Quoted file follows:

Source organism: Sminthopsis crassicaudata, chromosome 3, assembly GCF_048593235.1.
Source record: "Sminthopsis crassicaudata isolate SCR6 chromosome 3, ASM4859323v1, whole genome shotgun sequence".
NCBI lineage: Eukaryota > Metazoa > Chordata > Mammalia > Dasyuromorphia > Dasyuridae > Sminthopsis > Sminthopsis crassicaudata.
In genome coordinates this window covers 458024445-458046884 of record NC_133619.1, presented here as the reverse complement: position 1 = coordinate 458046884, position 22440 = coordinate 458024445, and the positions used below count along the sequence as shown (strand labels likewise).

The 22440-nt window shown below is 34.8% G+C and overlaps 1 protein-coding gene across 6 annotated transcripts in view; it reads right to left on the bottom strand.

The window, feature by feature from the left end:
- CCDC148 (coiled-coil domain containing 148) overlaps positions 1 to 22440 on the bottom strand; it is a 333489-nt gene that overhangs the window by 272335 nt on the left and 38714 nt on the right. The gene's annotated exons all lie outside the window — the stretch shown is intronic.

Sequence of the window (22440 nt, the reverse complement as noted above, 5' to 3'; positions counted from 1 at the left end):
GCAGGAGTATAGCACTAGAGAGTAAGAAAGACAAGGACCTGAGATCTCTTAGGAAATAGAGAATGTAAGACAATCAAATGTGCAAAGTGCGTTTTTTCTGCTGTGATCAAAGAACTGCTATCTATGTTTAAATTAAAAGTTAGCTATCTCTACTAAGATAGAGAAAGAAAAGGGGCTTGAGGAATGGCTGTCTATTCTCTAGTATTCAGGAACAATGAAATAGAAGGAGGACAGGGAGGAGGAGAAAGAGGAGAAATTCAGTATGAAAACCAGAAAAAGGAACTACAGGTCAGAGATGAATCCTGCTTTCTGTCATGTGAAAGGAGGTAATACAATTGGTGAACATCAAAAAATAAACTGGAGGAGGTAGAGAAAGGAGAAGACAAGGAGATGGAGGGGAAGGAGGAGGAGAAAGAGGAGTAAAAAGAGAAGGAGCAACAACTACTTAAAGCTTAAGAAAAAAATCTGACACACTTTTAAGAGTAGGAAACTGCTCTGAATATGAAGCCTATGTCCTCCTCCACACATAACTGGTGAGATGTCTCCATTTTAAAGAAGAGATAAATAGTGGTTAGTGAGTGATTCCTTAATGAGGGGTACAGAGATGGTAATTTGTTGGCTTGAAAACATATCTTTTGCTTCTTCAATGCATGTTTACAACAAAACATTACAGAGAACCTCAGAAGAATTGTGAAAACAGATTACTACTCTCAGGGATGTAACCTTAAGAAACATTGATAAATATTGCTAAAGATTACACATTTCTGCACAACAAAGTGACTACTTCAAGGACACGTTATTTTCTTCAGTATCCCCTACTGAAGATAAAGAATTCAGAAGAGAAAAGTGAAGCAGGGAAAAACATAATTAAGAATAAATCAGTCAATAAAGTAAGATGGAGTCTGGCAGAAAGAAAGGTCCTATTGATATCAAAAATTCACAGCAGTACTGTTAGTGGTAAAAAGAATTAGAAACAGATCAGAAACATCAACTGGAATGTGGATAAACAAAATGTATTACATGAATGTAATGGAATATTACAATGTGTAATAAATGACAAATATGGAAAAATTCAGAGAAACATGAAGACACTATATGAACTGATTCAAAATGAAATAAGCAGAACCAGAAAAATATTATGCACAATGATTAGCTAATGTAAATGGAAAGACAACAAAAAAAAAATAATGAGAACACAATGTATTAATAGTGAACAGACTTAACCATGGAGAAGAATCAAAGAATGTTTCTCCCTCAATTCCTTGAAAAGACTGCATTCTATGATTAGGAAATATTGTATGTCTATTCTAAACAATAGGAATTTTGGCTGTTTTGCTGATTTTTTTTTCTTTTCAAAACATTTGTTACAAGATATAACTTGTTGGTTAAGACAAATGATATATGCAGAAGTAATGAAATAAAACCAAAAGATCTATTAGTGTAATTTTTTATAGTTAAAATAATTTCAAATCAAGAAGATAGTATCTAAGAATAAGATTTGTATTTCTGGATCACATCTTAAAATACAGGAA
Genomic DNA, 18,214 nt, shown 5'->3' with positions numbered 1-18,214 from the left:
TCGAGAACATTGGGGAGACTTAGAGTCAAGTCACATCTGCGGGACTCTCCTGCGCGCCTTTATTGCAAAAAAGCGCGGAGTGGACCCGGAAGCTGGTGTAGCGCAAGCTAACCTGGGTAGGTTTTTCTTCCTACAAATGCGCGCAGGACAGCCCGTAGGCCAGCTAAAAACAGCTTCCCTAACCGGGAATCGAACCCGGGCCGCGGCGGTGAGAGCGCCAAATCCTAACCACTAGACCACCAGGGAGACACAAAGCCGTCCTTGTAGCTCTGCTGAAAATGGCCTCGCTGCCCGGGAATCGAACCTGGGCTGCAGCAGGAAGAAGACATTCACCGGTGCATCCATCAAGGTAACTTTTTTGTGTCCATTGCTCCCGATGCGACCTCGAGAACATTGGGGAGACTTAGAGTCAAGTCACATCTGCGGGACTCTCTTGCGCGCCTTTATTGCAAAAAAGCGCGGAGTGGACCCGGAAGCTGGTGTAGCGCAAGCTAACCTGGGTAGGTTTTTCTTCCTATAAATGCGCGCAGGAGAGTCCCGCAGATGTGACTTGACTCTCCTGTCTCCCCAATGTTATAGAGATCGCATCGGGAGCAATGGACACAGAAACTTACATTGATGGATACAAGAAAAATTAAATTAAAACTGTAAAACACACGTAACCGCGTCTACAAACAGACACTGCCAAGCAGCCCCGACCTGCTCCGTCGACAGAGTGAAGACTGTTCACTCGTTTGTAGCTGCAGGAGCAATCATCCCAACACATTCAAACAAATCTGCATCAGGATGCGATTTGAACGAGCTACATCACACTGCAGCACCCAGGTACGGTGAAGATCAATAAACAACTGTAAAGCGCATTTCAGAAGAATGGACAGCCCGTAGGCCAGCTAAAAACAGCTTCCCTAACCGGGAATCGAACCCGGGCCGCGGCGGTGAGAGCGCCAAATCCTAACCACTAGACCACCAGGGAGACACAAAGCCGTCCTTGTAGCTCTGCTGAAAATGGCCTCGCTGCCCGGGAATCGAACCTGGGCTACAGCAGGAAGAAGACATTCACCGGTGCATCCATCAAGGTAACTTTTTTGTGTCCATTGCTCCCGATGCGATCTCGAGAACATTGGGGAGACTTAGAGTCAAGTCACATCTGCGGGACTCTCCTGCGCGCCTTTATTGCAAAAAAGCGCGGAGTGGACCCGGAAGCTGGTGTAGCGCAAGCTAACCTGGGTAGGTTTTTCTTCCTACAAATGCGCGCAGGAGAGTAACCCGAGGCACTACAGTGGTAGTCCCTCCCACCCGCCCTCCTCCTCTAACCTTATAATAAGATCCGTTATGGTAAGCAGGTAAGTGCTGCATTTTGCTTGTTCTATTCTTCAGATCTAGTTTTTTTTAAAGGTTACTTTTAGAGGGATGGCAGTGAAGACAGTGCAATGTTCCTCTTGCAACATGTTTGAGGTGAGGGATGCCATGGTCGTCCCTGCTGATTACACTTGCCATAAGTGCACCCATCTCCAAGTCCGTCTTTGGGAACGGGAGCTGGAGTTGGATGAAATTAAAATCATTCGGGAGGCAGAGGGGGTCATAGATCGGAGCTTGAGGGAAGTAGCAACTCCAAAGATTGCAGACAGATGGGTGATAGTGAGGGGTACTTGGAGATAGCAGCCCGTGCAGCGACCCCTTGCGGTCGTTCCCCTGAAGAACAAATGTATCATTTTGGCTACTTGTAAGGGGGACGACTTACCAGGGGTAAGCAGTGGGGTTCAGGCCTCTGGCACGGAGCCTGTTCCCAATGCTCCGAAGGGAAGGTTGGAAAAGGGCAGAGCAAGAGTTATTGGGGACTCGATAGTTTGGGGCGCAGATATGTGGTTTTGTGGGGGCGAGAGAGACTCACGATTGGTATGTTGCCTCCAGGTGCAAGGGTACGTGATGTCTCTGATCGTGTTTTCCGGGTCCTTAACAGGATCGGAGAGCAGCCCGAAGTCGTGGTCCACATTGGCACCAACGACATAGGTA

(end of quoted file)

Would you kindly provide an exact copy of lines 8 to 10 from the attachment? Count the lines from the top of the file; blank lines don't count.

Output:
Sequence of the window (22440 nt, the reverse complement as noted above, 5' to 3'; positions counted from 1 at the left end):
GCAGGAGTATAGCACTAGAGAGTAAGAAAGACAAGGACCTGAGATCTCTTAGGAAATAGAGAATGTAAGACAATCAAATGTGCAAAGTGCGTTTTTTCTGCTGTGATCAAAGAACTGCTATCTATGTTTAAATTAAAAGTTAGCTATCTCTACTAAGATAGAGAAAGAAAAGGGGCTTGAGGAATGGCTGTCTATTCTCTAGTATTCAGGAACAATGAAATAGAAGGAGGACAGGGAGGAGGAGAAAGAGGAGAAATTCAGTATGAAAACCAGAAAAAGGAACTACAGGTCAGAGATGAATCCTGCTTTCTGTCATGTGAAAGGAGGTAATACAATTGGTGAACATCAAAAAATAAACTGGAGGAGGTAGAGAAAGGAGAAGACAAGGAGATGGAGGGGAAGGAGGAGGAGAAAGAGGAGTAAAAAGAGAAGGAGCAACAACTACTTAAAGCTTAAGAAAAAAATCTGACACACTTTTAAGAGTAGGAAACTGCTCTGAATATGAAGCCTATGTCCTCCTCCACACATAACTGGTGAGATGTCTCCATTTTAAAGAAGAGATAAATAGTGGTTAGTGAGTGATTCCTTAATGAGGGGTACAGAGATGGTAATTTGTTGGCTTGAAAACATATCTTTTGCTTCTTCAATGCATGTTTACAACAAAACATTACAGAGAACCTCAGAAGAATTGTGAAAACAGATTACTACTCTCAGGGATGTAACCTTAAGAAACATTGATAAATATTGCTAAAGATTACACATTTCTGCACAACAAAGTGACTACTTCAAGGACACGTTATTTTCTTCAGTATCCCCTACTGAAGATAAAGAATTCAGAAGAGAAAAGTGAAGCAGGGAAAAACATAATTAAGAATAAATCAGTCAATAAAGTAAGATGGAGTCTGGCAGAAAGAAAGGTCCTATTGATATCAAAAATTCACAGCAGTACTGTTAGTGGTAAAAAGAATTAGAAACAGATCAGAAACATCAACTGGAATGTGGATAAACAAAATGTATTACATGAATGTAATGGAATATTACAATGTGTAATAAATGACAAATATGGAAAAATTCAGAGAAACATGAAGACACTATATGAACTGATTCAAAATGAAATAAGCAGAACCAGAAAAATATTATGCACAATGATTAGCTAATGTAAATGGAAAGACAACAAAAAAAAAATAATGAGAACACAATGTATTAATAGTGAACAGACTTAACCATGGAGAAGAATCAAAGAATGTTTCTCCCTCAATTCCTTGAAAAGACTGCATTCTATGATTAGGAAATATTGTATGTCTATTCTAAACAATAGGAATTTTGGCTGTTTTGCTGATTTTTTTTTCTTTTCAAAACATTTGTTACAAGATATAACTTGTTGGTTAAGACAAATGATATATGCAGAAGTAATGAAATAAAACCAAAAGATCTATTAGTGTAATTTTTTATAGTTAAAATAATTTCAAATCAAGAAGATAGTATCTAAGAATAAGATTTGTATTTCTGGATCACATCTTAAAATACAGGAA
Genomic DNA, 18,214 nt, shown 5'->3' with positions numbered 1-18,214 from the left: